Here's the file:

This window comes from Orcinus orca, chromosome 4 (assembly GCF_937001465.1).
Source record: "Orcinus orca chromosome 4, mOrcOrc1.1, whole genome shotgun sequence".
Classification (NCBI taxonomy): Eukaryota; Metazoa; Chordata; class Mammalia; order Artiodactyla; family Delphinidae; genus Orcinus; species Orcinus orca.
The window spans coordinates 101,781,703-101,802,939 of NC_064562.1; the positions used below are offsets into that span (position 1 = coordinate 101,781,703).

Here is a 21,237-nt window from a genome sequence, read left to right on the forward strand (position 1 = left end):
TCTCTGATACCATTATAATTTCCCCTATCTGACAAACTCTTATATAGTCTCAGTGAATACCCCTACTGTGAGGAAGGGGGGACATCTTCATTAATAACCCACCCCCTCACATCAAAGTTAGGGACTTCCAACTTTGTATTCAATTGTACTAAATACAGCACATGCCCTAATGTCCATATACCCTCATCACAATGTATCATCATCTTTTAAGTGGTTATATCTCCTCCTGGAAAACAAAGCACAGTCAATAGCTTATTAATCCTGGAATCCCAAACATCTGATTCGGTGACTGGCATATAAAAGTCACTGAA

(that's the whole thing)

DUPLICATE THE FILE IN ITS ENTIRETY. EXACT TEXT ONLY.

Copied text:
This window comes from Orcinus orca, chromosome 4 (assembly GCF_937001465.1).
Source record: "Orcinus orca chromosome 4, mOrcOrc1.1, whole genome shotgun sequence".
Classification (NCBI taxonomy): Eukaryota; Metazoa; Chordata; class Mammalia; order Artiodactyla; family Delphinidae; genus Orcinus; species Orcinus orca.
The window spans coordinates 101,781,703-101,802,939 of NC_064562.1; the positions used below are offsets into that span (position 1 = coordinate 101,781,703).

Here is a 21,237-nt window from a genome sequence, read left to right on the forward strand (position 1 = left end):
TCTCTGATACCATTATAATTTCCCCTATCTGACAAACTCTTATATAGTCTCAGTGAATACCCCTACTGTGAGGAAGGGGGGACATCTTCATTAATAACCCACCCCCTCACATCAAAGTTAGGGACTTCCAACTTTGTATTCAATTGTACTAAATACAGCACATGCCCTAATGTCCATATACCCTCATCACAATGTATCATCATCTTTTAAGTGGTTATATCTCCTCCTGGAAAACAAAGCACAGTCAATAGCTTATTAATCCTGGAATCCCAAACATCTGATTCGGTGACTGGCATATAAAAGTCACTGAA